Fortunately, beyond what we know since the passage of Prop. 30, we have even better information available. Research that tracked individual tax record data over an 18-year period, pre- and post-passage of Prop. 63 (2004) — which put in place an additional tax on those with taxable incomes over $1 million — showed the exact opposite of what critics argued would happen: outmigration of wealthy taxpayers actually declined after the Prop. 63 tax took effect. What’s more, the effects were marginal, underscoring the fact that tax increases targeting high-income earners have little or no impact on relocation decisions.
The reality is that various other factors play a much larger role in decisions households make about location. These include whether or not the household is faring well economically in a particular place, access to economic opportunities in “like” industries (what economists call “agglomeration economies”), and personal considerations unrelated to the tax code (being near family, divorce, retirement, etc.).
The argument that increasing taxes on the wealthy will lead to “tax flight” is based more on ideology and rhetoric than on research and analysis, and yet this same issue continues to be offered up as an argument against Prop. 55.
Does the State Need the Revenues? And Would Prop. 55 Raise Them in a Fair Way?
Ultimately, the right questions to be raising about Prop. 55 are: (1) Does the state need the revenues the measure would provide? and (2) Would the measure raise these revenues in a fair way? The claims made against Prop. 55 tend to entirely sidestep the question of need, perhaps because the list of essential public services in which the state has underinvested is so long. For a sense of scale, consider this: Based on Department of Finance data, we estimate that the state would lose $7.7 billion in revenues in 2019-20, the first full year after Prop. 30 expires. This amount is nearly equal to combined state General Fund spending for the CSU system, UC system, and student aid. To argue that the state does not need the revenues from Prop. 55 would mean:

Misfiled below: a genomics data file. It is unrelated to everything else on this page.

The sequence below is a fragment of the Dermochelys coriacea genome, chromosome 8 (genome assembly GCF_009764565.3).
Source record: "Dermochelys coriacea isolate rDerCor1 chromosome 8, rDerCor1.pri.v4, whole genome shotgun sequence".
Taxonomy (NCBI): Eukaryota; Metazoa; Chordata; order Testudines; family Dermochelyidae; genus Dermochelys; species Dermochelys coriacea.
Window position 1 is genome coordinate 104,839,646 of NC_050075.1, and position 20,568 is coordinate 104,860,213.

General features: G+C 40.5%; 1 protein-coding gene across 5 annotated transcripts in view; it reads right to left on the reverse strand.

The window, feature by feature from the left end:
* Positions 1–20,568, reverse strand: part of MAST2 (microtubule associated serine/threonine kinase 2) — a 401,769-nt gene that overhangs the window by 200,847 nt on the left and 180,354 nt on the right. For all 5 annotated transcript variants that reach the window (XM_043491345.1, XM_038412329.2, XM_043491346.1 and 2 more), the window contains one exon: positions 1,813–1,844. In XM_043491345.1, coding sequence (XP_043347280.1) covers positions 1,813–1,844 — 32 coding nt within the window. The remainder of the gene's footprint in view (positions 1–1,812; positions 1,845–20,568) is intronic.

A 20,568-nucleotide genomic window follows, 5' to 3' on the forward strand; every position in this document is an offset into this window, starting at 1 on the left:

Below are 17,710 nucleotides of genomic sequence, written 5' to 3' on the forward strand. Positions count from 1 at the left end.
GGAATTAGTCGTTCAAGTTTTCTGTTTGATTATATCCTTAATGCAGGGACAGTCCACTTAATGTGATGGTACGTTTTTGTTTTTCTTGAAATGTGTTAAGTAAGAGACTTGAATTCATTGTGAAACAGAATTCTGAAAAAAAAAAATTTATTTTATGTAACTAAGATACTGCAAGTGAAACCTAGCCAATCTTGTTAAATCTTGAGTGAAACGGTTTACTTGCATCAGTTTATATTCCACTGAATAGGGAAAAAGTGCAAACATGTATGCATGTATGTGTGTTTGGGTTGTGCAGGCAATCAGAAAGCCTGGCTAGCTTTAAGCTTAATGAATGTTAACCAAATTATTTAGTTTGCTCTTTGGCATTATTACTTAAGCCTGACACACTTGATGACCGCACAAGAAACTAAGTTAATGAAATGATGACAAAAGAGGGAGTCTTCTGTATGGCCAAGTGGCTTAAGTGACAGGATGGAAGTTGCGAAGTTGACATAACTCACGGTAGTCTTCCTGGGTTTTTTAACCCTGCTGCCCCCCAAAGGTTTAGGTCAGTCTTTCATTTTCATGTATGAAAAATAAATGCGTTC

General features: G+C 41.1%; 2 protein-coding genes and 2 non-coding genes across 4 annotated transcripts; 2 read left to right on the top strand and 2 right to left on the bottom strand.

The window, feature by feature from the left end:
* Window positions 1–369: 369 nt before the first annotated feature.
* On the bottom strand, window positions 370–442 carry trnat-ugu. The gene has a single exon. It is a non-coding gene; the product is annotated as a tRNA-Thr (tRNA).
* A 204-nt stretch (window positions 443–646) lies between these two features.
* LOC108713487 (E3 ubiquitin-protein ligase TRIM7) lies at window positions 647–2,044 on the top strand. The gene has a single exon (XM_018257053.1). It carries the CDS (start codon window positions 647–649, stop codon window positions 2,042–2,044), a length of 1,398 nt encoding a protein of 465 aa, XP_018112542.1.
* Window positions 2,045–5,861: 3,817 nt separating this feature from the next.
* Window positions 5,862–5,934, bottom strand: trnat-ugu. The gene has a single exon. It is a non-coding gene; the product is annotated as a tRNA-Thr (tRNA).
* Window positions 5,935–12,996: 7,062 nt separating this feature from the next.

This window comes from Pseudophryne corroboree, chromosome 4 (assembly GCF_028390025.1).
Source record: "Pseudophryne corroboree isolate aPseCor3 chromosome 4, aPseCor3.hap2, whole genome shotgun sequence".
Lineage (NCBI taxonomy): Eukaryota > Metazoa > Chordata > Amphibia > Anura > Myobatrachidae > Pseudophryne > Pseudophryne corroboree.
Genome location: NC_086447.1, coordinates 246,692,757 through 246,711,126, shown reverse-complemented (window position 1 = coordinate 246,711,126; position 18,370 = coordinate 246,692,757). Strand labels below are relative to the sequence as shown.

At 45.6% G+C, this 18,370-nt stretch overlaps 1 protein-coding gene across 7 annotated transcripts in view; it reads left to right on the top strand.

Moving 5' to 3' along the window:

- Leaving the state’s child care and preschool system operating with 70,000 fewer slots and 20 percent less funding (adjusted for inflation) than before the recession and with up to 1 million children awaiting access to the system;
- Leaving funding per student in the CSU system more than $2,000 below, and funding per student in the UC system more than $4,000 below, funding levels prior to the recession;
- Leaving Californians in need of additional public support through the CalWORKs welfare-to-work program and SSI/SSP cash assistance for seniors and people with disabilities, living with grant levels below the federal poverty line and unable to keep pace with rents in California.
These are just a few examples of state needs — a list that also includes a lack of investment in affordable housing, deferred maintenance on infrastructure, and the need to continue making progress in paying down state debts strengthening state reserves.
Since it’s clear that there are a number of areas where public investment is critically needed, the question then becomes whether Prop. 55 raises revenues in a fair manner. Some critics complain that the measure would continue to make California’s revenue system unfairly reliant on a small number of wealthy households. They are right that Prop. 55 would only impact a small number of households. The top 1 percent of households pay 98.6 percent of the total dollar increase in income taxes brought in by Prop. 30, and Prop. 55 would likely have a similar effect. But, the critics are wrong to claim that this is unfair to these households. If Prop. 55 is rejected, the top 1 percent of households would pay less than 8 percent of their family income in state and local taxes on average, while the lowest-earning one-fifth of households pay more — over 10 percent of their family income in state and local taxes. Even if Prop. 55 is approved, the top 1 percent would still pay less than 9 percent of their family income in state and local taxes, a portion smaller than that for the lowest earners. Furthermore, the top 1 percent of California households have seen their average income more than double since the 1980s, after adjusting for inflation, while the income of the entire bottom 80 percent of California households has declined.
The bottom line is that Prop. 55 provides the state with the revenues needed to continue investing in vital state services and increases the fairness of California’s revenue system. If they disagree, the critics of Prop. 55 should build a case for why Prop. 55’s revenues are not needed instead of distracting Californians with arguments that fail to focus on what the measure does, that misplace emphasis on lesser effects, or that are not based in fact.
— Chris Hoene